1. Improvements—All construction improvements introduced by lessee shall be to his own account. It is also understood that all materials used in the improvements shall be turned over to lessee upon the sale of the property based on a submitted control listing of all approved improvements and their respective costs at the end of the construction period.

BRI’s approval is only relevant with respect to Ef’s right to the turnover of materials used upon the sale of the property. Other than that, the contract does not oblige Ef to secure BRI’s consent prior to constructing improvements.

Furthermore, Article 1657 of the Civil Code enumerates Efren’s statutory obligations as a lessee:

Article 1657. The lessee is obliged:

(1) To pay the price of the lease according to the terms stipulated;

(2) To use the thing leased as a diligent father of a family, devoting it to the use stipulated; and in the absence of stipulation, to that which may be inferred from the nature of the thing leased, according to the custom of the place;

(3) To pay expenses for the deed of lease.

BRI failed to show how any of Ef’s constructions go against the permissible use of the property based on its nature.

Accordingly, BRI had no basis to unilaterally terminate the lease without offending the mutuality of contracts.

Q: Did the lease agreement expired when BRI adopted and passed a board resolution terminating the lease agreement?

A: No. There is no merit in BRI’s contention that the contract which was “effective July 1, 2003 and until such time that it is replaced or amended by another resolution” had expired because the Board of Directors had already issued a board resolution terminating the lease. BRI interprets the term “resolution” to mean a board resolution from BRI. This erroneous interpretation is offensive to the mutuality and obligatory force of contracts.

The lease contract states:

  1. Effectivity—This agreement shall be effective July 1, 2003 and until such time that it is replaced or amended by another resolution agreement.

It is obvious that BRI has conveniently omitted the word “agreement” whenever it cited the effectivity of the contract.  A lease contract is onerous in character containing reciprocal obligations; any ambiguities in its terms are interpreted in favor of the greatest reciprocity of interests.  Accordingly, “resolution” or “resolution agreement” should be interpreted to mean a subsequent agreement between the lessor and the lessee instead of a unilateral resolution from the lessor’s board of directors.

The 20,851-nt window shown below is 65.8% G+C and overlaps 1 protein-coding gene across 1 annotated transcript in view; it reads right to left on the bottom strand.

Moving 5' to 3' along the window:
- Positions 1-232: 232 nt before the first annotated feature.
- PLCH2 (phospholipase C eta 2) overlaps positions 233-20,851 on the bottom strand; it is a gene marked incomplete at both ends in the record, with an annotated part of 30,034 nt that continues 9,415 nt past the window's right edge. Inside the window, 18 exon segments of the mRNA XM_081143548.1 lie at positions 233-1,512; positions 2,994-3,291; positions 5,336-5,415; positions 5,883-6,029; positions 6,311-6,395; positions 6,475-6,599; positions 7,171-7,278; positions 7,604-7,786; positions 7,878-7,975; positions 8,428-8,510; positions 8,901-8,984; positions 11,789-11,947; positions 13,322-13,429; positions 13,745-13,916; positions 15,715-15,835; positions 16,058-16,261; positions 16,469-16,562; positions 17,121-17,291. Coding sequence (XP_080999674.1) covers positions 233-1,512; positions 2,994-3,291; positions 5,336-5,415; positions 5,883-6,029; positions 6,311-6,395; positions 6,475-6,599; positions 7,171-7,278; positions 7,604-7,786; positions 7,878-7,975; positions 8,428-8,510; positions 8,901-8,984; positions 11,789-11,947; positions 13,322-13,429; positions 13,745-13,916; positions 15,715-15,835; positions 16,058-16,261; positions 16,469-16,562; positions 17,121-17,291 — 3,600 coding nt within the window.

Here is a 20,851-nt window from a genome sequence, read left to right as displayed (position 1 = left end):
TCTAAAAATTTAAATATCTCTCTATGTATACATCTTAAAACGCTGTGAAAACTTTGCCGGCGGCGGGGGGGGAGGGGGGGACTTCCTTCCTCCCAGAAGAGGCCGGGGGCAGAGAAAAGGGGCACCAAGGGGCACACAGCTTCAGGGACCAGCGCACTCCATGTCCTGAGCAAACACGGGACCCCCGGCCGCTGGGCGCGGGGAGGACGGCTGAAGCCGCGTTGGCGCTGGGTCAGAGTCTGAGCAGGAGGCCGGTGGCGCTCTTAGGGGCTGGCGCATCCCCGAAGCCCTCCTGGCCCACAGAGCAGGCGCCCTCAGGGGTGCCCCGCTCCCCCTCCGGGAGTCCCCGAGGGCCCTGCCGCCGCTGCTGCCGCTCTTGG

Q: Is there a ground to evict Ef?

A: None. The summary proceeding for unlawful detainer contemplates a situation where the defendant’s possession, while initially lawful, had legally expired. Under the Civil Code, a lessor may judicially eject the lessee for any of the following causes:

Article 1673. The lessor may judicially eject the lessee for any of the following causes:

(1) When the period agreed upon, or that which is fixed for the duration of leases under articles 1682 and 1687, has expired;

(2) Lack of payment of the price stipulated;

(3) Violation of any of the conditions agreed upon in the contract;

(4) When the lessee devotes the thing leased to any use or service not stipulated which causes the deterioration thereof; or if he does not observe the requirement in No. 2 of article 1657, as regards the use thereof.

The ejectment of tenants of agricultural lands is governed by special law.

The presence of any of these circumstances authorizes the lessor to directly resort to the MTC/MeTC for summary ejectment. The lessor is no longer required to file a separate complaint for rescission before the RTC. However, none of these circumstances is present in this case.

First, the contract did not specifically fix the period of the obligation. Therefore, one cannot conclude that the lease had already expired. While the nature and the circumstances of the contract make it apparent that a period was intended, this does not authorize the lessor to unilaterally conclude that the period had lapsed or to summarily eject the lessee. The Civil Code only grants the lessor the right to ask the courts to fix the period.

Second, the complaint did not allege that Ef had been remiss in the payment of the stipulated rent.

Third, BRI failed to establish that Ef committed a substantial breach—as opposed to a casual breach—of his legal obligations (both under the contract and under Article 1657 of the Civil Code) that would defeat the very object of the parties in making the agreement and warrant the rescission of the contract.

Lastly, BRI failed to show that Ef had dedicated the property to a use that is contrary to its commercial nature and that caused its deterioration. On the contrary, Ef had maintained the property and made improvements on it.

Source: Quesada vs. Bonanza Restaurants Inc., G.R. No. 207500, Nov. 14, 2016

Ma. Soledad Deriquito-Mawis is Dean, Lyceum of the Philippines University; Chairman, Philippine Association of Law Schools; founder, Mawis Law Office